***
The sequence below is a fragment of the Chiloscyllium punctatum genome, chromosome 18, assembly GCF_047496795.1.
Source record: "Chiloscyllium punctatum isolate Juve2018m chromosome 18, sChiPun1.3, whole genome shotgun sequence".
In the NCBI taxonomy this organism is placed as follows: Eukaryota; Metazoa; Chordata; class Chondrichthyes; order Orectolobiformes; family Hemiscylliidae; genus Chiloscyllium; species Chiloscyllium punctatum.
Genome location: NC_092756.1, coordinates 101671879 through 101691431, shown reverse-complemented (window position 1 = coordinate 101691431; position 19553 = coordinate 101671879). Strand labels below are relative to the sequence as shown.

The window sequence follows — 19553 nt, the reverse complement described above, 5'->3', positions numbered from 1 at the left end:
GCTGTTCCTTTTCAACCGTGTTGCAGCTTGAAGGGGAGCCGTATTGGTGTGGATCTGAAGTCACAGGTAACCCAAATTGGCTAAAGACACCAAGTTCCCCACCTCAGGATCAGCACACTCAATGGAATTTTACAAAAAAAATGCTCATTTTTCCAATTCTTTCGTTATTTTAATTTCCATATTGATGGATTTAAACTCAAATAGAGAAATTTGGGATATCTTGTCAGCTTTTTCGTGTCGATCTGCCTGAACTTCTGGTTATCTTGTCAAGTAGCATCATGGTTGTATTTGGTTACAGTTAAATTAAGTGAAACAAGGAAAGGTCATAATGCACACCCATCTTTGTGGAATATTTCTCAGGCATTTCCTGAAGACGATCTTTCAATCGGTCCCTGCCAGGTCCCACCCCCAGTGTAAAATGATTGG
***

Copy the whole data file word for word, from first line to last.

The sequence below is a fragment of the Chiloscyllium punctatum genome, chromosome 18, assembly GCF_047496795.1.
Source record: "Chiloscyllium punctatum isolate Juve2018m chromosome 18, sChiPun1.3, whole genome shotgun sequence".
In the NCBI taxonomy this organism is placed as follows: Eukaryota; Metazoa; Chordata; class Chondrichthyes; order Orectolobiformes; family Hemiscylliidae; genus Chiloscyllium; species Chiloscyllium punctatum.
Genome location: NC_092756.1, coordinates 101671879 through 101691431, shown reverse-complemented (window position 1 = coordinate 101691431; position 19553 = coordinate 101671879). Strand labels below are relative to the sequence as shown.

The window sequence follows — 19553 nt, the reverse complement described above, 5'->3', positions numbered from 1 at the left end:
GCTGTTCCTTTTCAACCGTGTTGCAGCTTGAAGGGGAGCCGTATTGGTGTGGATCTGAAGTCACAGGTAACCCAAATTGGCTAAAGACACCAAGTTCCCCACCTCAGGATCAGCACACTCAATGGAATTTTACAAAAAAAATGCTCATTTTTCCAATTCTTTCGTTATTTTAATTTCCATATTGATGGATTTAAACTCAAATAGAGAAATTTGGGATATCTTGTCAGCTTTTTCGTGTCGATCTGCCTGAACTTCTGGTTATCTTGTCAAGTAGCATCATGGTTGTATTTGGTTACAGTTAAATTAAGTGAAACAAGGAAAGGTCATAATGCACACCCATCTTTGTGGAATATTTCTCAGGCATTTCCTGAAGACGATCTTTCAATCGGTCCCTGCCAGGTCCCACCCCCAGTGTAAAATGATTGG